All AUTODOME IP 4000i and 5000i cameras from Bosch offer Intelligent Dynamic Noise Reduction and Intelligent Streaming, now also combined with H.265 video compression. Depending on the content of the scene, this reduces bitrate by up to 80 percent. It helps to keep video data manageable, while substantially reducing network strain, storage requirements and costs, without compromising functionality and image quality.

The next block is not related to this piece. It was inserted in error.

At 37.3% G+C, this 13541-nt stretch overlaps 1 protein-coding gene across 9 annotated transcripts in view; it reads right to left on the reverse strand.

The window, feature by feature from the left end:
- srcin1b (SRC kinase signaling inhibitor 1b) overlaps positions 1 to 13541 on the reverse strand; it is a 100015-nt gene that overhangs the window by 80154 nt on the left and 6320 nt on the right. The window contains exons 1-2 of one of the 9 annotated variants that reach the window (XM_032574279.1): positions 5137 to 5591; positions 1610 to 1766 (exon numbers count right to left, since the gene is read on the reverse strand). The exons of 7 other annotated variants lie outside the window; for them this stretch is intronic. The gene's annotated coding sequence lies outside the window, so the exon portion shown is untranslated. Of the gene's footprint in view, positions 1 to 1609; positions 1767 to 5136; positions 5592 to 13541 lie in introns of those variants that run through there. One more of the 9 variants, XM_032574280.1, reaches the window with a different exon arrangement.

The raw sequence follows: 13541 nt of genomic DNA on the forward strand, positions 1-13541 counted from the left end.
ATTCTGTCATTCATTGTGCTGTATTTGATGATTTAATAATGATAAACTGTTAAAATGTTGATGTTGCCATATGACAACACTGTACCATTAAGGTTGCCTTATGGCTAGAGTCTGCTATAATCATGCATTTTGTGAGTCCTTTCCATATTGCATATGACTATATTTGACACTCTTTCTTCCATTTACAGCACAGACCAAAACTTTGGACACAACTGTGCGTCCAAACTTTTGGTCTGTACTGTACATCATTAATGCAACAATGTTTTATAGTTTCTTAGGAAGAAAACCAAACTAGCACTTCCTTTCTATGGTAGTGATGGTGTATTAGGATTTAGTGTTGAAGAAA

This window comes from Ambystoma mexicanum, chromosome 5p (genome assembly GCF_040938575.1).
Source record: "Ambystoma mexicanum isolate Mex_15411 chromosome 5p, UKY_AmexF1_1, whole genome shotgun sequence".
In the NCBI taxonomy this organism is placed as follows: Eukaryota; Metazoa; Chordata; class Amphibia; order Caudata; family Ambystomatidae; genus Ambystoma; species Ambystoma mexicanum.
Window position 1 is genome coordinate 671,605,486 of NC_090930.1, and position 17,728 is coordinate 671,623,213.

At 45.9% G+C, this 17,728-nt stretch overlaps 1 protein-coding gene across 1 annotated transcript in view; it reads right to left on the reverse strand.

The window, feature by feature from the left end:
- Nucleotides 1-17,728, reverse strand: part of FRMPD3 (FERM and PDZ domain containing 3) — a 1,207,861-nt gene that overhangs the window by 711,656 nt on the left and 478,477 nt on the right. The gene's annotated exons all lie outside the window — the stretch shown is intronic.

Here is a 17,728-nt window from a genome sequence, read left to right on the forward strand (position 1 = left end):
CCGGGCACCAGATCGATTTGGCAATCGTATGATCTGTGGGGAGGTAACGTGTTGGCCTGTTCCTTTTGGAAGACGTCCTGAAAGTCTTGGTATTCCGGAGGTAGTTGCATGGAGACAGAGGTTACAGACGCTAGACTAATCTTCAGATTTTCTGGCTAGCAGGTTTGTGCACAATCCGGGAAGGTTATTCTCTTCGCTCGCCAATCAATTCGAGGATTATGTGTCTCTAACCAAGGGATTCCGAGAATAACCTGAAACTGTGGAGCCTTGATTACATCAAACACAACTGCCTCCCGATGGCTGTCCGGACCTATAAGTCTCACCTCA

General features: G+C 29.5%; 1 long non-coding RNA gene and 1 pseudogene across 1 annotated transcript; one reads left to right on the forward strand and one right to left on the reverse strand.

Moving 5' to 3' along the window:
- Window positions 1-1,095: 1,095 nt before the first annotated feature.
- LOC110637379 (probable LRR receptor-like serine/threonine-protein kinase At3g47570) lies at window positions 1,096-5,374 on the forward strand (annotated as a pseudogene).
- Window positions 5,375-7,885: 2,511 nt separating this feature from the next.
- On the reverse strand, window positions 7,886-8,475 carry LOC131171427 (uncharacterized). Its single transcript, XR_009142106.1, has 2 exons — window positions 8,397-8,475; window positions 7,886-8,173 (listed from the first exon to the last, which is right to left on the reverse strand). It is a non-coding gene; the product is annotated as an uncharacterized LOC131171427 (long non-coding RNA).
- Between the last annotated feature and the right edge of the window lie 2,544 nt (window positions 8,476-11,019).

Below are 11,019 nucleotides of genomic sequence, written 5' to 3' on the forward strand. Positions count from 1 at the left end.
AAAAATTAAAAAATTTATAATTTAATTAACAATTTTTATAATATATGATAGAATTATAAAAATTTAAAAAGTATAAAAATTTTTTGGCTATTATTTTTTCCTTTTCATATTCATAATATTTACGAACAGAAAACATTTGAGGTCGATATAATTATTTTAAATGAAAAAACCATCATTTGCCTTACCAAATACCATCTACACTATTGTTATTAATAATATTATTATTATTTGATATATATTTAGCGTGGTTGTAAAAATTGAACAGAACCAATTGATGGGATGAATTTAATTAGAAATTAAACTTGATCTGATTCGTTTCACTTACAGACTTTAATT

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Intelligent Video Surveillance And Deep Learning Dominate MIPS 2018 Agenda
Intelligent Video Surveillance And Deep Learning Dominate MIPS 2018 Agenda